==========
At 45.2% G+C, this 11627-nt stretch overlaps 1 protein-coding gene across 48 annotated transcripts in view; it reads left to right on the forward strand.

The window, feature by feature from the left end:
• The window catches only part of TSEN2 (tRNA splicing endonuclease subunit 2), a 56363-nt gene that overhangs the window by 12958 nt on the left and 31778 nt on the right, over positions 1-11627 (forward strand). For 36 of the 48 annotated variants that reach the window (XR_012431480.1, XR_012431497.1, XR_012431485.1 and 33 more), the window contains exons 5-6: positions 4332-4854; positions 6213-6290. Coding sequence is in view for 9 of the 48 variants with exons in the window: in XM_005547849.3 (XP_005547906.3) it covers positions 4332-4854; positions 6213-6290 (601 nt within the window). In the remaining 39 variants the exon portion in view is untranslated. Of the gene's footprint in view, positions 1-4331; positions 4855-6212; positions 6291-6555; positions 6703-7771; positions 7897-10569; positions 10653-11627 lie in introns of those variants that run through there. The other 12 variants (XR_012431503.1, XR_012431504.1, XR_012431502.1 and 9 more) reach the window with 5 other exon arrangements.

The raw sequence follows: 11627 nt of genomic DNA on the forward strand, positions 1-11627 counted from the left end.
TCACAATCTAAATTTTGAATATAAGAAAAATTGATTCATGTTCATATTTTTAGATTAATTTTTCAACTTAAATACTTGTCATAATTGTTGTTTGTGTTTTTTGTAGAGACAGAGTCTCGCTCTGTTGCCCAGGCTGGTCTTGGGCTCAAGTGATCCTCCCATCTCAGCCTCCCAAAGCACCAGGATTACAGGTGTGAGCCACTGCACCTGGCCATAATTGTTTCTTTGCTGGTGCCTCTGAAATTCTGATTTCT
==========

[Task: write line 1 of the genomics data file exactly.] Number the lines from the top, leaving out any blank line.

At 45.2% G+C, this 11627-nt stretch overlaps 1 protein-coding gene across 48 annotated transcripts in view; it reads left to right on the forward strand.